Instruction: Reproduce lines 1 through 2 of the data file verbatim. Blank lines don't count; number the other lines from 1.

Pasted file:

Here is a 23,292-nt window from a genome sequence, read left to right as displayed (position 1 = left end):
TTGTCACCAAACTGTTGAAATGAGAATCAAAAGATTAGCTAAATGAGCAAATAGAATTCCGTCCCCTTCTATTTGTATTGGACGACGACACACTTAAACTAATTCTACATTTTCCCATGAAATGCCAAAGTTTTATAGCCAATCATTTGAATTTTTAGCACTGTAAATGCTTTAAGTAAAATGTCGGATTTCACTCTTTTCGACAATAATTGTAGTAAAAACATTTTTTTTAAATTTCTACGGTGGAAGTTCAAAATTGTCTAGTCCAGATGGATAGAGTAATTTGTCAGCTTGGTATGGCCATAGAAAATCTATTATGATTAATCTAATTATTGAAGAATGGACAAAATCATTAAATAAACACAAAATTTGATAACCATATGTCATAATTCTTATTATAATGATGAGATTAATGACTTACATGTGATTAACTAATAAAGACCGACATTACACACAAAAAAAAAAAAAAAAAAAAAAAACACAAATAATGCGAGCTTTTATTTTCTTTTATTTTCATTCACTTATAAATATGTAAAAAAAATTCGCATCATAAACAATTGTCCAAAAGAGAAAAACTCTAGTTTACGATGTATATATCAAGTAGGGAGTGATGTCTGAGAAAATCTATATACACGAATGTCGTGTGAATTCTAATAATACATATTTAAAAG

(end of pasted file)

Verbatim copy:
Here is a 23,292-nt window from a genome sequence, read left to right as displayed (position 1 = left end):
TTGTCACCAAACTGTTGAAATGAGAATCAAAAGATTAGCTAAATGAGCAAATAGAATTCCGTCCCCTTCTATTTGTATTGGACGACGACACACTTAAACTAATTCTACATTTTCCCATGAAATGCCAAAGTTTTATAGCCAATCATTTGAATTTTTAGCACTGTAAATGCTTTAAGTAAAATGTCGGATTTCACTCTTTTCGACAATAATTGTAGTAAAAACATTTTTTTTAAATTTCTACGGTGGAAGTTCAAAATTGTCTAGTCCAGATGGATAGAGTAATTTGTCAGCTTGGTATGGCCATAGAAAATCTATTATGATTAATCTAATTATTGAAGAATGGACAAAATCATTAAATAAACACAAAATTTGATAACCATATGTCATAATTCTTATTATAATGATGAGATTAATGACTTACATGTGATTAACTAATAAAGACCGACATTACACACAAAAAAAAAAAAAAAAAAAAAAAACACAAATAATGCGAGCTTTTATTTTCTTTTATTTTCATTCACTTATAAATATGTAAAAAAAATTCGCATCATAAACAATTGTCCAAAAGAGAAAAACTCTAGTTTACGATGTATATATCAAGTAGGGAGTGATGTCTGAGAAAATCTATATACACGAATGTCGTGTGAATTCTAATAATACATATTTAAAAG